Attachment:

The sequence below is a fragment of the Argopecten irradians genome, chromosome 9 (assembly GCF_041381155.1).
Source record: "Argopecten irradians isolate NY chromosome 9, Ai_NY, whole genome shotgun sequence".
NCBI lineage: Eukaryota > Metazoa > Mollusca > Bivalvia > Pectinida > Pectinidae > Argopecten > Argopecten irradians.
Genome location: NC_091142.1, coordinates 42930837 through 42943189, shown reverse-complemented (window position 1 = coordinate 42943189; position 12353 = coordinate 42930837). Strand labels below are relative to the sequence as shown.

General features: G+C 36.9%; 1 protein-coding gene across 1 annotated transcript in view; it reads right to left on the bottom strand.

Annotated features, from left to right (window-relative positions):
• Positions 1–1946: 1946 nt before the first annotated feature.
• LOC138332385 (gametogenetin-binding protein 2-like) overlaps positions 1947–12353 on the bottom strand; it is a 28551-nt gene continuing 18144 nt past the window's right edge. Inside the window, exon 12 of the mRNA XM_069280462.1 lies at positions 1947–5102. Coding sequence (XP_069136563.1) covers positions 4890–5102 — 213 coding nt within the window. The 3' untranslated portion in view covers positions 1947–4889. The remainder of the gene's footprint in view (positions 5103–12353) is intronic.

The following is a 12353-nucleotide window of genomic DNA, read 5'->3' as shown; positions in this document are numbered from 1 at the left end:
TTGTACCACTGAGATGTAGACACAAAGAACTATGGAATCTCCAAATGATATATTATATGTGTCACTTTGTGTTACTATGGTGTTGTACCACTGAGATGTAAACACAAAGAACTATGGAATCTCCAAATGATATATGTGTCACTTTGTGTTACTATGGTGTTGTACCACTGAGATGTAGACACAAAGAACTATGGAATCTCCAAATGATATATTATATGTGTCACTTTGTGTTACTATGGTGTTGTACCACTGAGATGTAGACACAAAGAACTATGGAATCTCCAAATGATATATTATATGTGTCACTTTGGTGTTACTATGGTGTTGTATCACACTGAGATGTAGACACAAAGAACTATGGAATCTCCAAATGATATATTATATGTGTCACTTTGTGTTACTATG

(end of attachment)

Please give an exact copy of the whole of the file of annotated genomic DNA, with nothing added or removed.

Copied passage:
The sequence below is a fragment of the Argopecten irradians genome, chromosome 9 (assembly GCF_041381155.1).
Source record: "Argopecten irradians isolate NY chromosome 9, Ai_NY, whole genome shotgun sequence".
NCBI lineage: Eukaryota > Metazoa > Mollusca > Bivalvia > Pectinida > Pectinidae > Argopecten > Argopecten irradians.
Genome location: NC_091142.1, coordinates 42930837 through 42943189, shown reverse-complemented (window position 1 = coordinate 42943189; position 12353 = coordinate 42930837). Strand labels below are relative to the sequence as shown.

General features: G+C 36.9%; 1 protein-coding gene across 1 annotated transcript in view; it reads right to left on the bottom strand.

Annotated features, from left to right (window-relative positions):
• Positions 1–1946: 1946 nt before the first annotated feature.
• LOC138332385 (gametogenetin-binding protein 2-like) overlaps positions 1947–12353 on the bottom strand; it is a 28551-nt gene continuing 18144 nt past the window's right edge. Inside the window, exon 12 of the mRNA XM_069280462.1 lies at positions 1947–5102. Coding sequence (XP_069136563.1) covers positions 4890–5102 — 213 coding nt within the window. The 3' untranslated portion in view covers positions 1947–4889. The remainder of the gene's footprint in view (positions 5103–12353) is intronic.

The following is a 12353-nucleotide window of genomic DNA, read 5'->3' as shown; positions in this document are numbered from 1 at the left end:
TTGTACCACTGAGATGTAGACACAAAGAACTATGGAATCTCCAAATGATATATTATATGTGTCACTTTGTGTTACTATGGTGTTGTACCACTGAGATGTAAACACAAAGAACTATGGAATCTCCAAATGATATATGTGTCACTTTGTGTTACTATGGTGTTGTACCACTGAGATGTAGACACAAAGAACTATGGAATCTCCAAATGATATATTATATGTGTCACTTTGTGTTACTATGGTGTTGTACCACTGAGATGTAGACACAAAGAACTATGGAATCTCCAAATGATATATTATATGTGTCACTTTGGTGTTACTATGGTGTTGTATCACACTGAGATGTAGACACAAAGAACTATGGAATCTCCAAATGATATATTATATGTGTCACTTTGTGTTACTATG